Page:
NEIL WARNOCK lobbed a grenade at Stoke by calling the temporary changing facilities at the bet365 Stadium “a pigsty” when Middlesbrough visited.
And Jose Mourinho, ahead of Tottenham’s Carabao Cup trip to the Potteries, revealed he had been sent video footage of the dodgy dressing rooms by a football contact in the Championship.
Many clubs, apart from those in new stadiums, have been forced to move visiting teams away from the traditional away changing areas because of Covid-19 regulations.
But many managers, coaching staff and players – like Warnock – have been less than impressed by what they have come across.
At Gillingham, visiting teams get changed on a concrete concourse underneath a stand, next to the gents’ toilets and burger bar. They are near old-fashioned metal turnstiles where you can see through to the main road.
Imagine one visiting manager’s surprise when he realised Gillingham fans were standing in the road and watching his team talk through the turnstiles.
The shock then turned to complete rage when a supporter then put the team talk on social media. As you would expect, there was a complaint filed to the EFL.
At Lincoln, there has not always been running water in the visiting team’s toilet wash basin and players had to run the half the length of the pitch to get from the shower facilities to the dressing room, similar to Stoke.
Accrington’s facilities are particularly cramped and there are videos of players unable to avoid knocking into each other while getting changed.
Not exactly social distancing.
Ironically, many stars in the Premier League think the temporary facilities are BETTER than the normal changing rooms.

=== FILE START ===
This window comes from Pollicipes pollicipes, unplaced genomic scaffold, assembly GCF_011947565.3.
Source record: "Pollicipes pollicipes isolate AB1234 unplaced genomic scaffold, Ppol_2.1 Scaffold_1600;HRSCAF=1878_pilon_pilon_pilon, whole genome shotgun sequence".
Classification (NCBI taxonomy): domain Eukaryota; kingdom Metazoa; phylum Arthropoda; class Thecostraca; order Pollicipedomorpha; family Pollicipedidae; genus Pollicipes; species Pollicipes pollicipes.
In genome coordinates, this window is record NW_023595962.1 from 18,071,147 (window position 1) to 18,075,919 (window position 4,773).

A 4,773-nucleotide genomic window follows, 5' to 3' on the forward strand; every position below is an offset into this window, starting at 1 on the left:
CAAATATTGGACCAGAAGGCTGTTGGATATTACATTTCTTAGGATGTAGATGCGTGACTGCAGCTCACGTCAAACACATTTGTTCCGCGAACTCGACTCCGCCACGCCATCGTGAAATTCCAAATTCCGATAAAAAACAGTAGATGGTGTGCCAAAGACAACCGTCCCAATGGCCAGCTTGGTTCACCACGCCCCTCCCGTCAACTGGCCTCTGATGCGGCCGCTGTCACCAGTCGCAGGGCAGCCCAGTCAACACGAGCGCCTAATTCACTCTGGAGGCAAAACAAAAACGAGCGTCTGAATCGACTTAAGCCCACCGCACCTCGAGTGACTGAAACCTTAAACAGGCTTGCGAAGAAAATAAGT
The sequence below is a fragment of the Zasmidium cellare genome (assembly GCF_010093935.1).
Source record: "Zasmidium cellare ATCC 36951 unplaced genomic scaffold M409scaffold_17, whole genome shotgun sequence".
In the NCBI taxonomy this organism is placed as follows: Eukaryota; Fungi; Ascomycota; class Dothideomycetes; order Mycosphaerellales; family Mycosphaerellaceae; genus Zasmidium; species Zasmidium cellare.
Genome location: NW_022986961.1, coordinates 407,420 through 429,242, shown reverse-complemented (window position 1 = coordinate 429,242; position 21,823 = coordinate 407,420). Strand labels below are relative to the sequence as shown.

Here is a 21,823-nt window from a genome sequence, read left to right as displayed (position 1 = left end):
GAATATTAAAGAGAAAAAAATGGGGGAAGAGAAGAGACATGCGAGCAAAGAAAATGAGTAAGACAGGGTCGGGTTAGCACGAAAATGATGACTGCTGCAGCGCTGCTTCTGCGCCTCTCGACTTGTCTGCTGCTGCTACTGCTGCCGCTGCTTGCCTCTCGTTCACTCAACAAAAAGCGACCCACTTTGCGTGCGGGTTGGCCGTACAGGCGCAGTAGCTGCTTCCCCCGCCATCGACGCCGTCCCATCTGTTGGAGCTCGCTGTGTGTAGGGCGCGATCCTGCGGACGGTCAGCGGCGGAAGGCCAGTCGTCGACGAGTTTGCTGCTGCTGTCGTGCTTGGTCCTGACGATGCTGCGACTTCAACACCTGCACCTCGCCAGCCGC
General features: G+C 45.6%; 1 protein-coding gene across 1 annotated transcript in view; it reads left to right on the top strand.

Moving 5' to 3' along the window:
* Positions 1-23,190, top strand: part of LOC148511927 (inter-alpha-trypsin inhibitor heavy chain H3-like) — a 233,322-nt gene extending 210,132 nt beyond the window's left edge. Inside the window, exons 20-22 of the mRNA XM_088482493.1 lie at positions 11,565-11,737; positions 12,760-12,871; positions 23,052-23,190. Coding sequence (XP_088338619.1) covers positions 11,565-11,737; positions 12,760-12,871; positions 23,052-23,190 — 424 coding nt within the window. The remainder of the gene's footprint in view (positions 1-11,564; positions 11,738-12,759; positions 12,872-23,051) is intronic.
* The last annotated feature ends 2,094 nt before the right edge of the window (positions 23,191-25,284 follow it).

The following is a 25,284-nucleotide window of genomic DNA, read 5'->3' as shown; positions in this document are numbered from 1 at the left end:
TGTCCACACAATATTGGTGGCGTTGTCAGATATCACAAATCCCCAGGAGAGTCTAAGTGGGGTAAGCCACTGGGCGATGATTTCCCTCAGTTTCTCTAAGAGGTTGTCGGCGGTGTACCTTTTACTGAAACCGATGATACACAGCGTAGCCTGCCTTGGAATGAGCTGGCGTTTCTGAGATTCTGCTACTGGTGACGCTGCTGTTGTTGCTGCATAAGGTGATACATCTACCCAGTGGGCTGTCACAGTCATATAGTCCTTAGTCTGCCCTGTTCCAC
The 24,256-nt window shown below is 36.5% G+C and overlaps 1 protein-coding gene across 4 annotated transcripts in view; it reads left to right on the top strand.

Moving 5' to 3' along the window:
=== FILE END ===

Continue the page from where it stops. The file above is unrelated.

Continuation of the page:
Crystal Palace’s facilities at their crumbling stand are roundly despised so the portacabins are seen as a massive upgrade.
The same applies to the wedding-style marquee at Burnley compared to the normally cramped spaces at Turf Moor. Also at Manchester United’s Old Trafford where the portacabins are much better than the ancient dressing rooms.
At Chelsea, players use the health club at the neighbouring hotel but it involves stairs and players have risked getting to the kick-off late. At Leicester, away players get changed in the media centre, although they will obviously be happy no journalists are allowed anywhere near.
Championship side Nottingham Forest and Portsmouth in League One are also clubs who play at famous grounds but their away dressing rooms are hated. Both their temporary facilities are also a major upgrade. One player said: “Portsmouth’s dressing room is a palace.”
ARSENE WENGER has become involved in a FIFA issue involving Brexit.
English clubs can no longer sign European players at the age of 16 and must wait until they are 18. And only then will they be allowed to enter with a work permit on a points-based system.
The same rules apply to young players coming from Ireland. But in any other job, due to the separate arrangement between the Irish government and Westminster, anyone aged 16 can work in either country.
So, that means football players have different rules. Wenger, FIFA’s chief of global football development, is on a committee trying to find a solution.
It should get sorted. And all the Irish need to do is produce some decent young players again.
THE dust is finally settling at Leeds after their decision to mock pundit Karen Carney. It is fair to say neither party came out of this incident well. The biggest irony is that Leeds’ Italian owner Andrea Radrizzani took a degree at a Milan university in . . . . public relations.
ALL clubs around Europe are feeling the financial crisis due to Covid-19 – even the mega-rich clubs with Chinese owners . We can reveal that Inter Milan’s shocked players have been asked for a wage deferral.
ROWS between managers and players are nothing new. But one EFL boss probably took things a bit too far when telling his player: “I’d love to take you out on the pitch, pour petrol over you and watch you burn.”
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